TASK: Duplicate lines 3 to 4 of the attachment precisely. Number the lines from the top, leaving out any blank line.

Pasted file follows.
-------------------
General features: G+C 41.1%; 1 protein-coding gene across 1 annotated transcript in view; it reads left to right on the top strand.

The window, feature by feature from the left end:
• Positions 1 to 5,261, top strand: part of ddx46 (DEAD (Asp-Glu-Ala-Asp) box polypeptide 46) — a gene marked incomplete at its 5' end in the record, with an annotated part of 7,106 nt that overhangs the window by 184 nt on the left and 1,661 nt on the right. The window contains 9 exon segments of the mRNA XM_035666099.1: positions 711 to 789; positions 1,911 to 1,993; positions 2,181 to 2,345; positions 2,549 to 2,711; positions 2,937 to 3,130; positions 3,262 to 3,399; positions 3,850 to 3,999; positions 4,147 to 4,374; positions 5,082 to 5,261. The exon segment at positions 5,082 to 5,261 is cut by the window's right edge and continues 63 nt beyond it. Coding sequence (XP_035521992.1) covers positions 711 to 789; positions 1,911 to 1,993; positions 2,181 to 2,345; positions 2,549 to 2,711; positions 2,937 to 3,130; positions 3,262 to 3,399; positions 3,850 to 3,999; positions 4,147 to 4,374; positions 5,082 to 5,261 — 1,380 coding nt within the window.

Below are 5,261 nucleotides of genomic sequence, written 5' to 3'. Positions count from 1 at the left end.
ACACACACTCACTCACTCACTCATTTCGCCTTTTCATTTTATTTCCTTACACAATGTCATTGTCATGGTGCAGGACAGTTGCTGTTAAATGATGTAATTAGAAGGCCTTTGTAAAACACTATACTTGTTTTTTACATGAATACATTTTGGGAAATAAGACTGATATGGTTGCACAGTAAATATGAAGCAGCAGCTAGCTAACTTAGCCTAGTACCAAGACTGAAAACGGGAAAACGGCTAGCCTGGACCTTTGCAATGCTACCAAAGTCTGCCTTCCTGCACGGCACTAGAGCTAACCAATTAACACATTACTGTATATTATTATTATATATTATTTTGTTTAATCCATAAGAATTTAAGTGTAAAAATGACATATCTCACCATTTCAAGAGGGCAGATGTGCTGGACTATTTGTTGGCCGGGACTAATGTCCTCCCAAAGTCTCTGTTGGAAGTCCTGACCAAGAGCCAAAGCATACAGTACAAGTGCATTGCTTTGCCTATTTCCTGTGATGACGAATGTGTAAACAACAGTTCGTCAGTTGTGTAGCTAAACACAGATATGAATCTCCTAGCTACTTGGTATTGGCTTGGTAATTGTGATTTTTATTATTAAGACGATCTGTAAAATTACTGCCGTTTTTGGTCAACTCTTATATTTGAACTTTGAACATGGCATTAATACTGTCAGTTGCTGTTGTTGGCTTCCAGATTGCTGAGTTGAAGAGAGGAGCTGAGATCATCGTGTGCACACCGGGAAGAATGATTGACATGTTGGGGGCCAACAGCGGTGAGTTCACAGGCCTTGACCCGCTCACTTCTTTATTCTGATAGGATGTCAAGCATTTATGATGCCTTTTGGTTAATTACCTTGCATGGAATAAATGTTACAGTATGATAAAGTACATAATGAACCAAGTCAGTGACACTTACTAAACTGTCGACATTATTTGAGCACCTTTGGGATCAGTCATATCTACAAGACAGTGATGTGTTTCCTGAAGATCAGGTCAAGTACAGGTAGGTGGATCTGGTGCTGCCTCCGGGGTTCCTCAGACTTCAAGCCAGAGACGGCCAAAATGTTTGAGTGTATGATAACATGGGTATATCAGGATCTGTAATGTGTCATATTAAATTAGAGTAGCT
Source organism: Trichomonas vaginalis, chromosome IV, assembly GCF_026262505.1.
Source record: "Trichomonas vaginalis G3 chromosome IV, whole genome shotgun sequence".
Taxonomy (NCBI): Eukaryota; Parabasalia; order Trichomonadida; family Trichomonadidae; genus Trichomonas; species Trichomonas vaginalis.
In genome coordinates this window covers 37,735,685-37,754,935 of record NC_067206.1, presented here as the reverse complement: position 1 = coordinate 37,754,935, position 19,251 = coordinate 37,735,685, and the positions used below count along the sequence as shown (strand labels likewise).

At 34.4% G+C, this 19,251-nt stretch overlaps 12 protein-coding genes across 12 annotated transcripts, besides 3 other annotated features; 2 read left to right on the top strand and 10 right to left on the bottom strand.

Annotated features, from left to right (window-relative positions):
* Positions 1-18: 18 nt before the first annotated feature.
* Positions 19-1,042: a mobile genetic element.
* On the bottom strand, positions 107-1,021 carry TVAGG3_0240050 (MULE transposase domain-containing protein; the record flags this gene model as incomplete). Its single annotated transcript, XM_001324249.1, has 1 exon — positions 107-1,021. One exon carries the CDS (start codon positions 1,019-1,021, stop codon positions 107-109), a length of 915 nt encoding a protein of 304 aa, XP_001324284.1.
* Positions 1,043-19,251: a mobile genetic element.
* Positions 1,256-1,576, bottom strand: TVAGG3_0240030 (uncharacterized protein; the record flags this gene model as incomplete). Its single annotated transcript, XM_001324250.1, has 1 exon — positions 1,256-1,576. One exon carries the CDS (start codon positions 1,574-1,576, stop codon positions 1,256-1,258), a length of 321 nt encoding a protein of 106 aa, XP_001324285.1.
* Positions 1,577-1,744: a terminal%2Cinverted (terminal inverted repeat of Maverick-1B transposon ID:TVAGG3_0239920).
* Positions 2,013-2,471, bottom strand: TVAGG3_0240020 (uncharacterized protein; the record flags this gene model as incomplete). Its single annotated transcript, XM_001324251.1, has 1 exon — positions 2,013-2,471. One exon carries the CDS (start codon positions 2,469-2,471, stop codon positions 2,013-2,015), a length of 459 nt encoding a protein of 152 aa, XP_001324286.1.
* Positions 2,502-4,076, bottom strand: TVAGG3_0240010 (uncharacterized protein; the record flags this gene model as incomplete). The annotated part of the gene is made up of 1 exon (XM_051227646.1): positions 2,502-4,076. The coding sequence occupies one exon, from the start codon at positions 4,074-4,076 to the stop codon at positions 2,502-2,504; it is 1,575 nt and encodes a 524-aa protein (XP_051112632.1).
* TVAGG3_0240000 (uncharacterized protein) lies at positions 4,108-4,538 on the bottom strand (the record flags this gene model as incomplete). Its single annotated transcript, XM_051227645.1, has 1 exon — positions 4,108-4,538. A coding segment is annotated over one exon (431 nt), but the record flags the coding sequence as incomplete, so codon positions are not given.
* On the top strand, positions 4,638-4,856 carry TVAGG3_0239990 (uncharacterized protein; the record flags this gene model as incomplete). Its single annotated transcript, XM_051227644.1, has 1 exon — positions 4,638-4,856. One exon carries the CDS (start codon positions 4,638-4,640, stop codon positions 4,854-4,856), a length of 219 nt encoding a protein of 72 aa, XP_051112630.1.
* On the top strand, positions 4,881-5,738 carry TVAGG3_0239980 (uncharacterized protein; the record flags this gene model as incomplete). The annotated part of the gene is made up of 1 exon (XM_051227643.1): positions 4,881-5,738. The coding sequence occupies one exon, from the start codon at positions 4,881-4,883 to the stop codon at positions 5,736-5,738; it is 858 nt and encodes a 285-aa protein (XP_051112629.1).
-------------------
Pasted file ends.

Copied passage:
• Positions 1 to 5,261, top strand: part of ddx46 (DEAD (Asp-Glu-Ala-Asp) box polypeptide 46) — a gene marked incomplete at its 5' end in the record, with an annotated part of 7,106 nt that overhangs the window by 184 nt on the left and 1,661 nt on the right. The window contains 9 exon segments of the mRNA XM_035666099.1: positions 711 to 789; positions 1,911 to 1,993; positions 2,181 to 2,345; positions 2,549 to 2,711; positions 2,937 to 3,130; positions 3,262 to 3,399; positions 3,850 to 3,999; positions 4,147 to 4,374; positions 5,082 to 5,261. The exon segment at positions 5,082 to 5,261 is cut by the window's right edge and continues 63 nt beyond it. Coding sequence (XP_035521992.1) covers positions 711 to 789; positions 1,911 to 1,993; positions 2,181 to 2,345; positions 2,549 to 2,711; positions 2,937 to 3,130; positions 3,262 to 3,399; positions 3,850 to 3,999; positions 4,147 to 4,374; positions 5,082 to 5,261 — 1,380 coding nt within the window.

Below are 5,261 nucleotides of genomic sequence, written 5' to 3'. Positions count from 1 at the left end.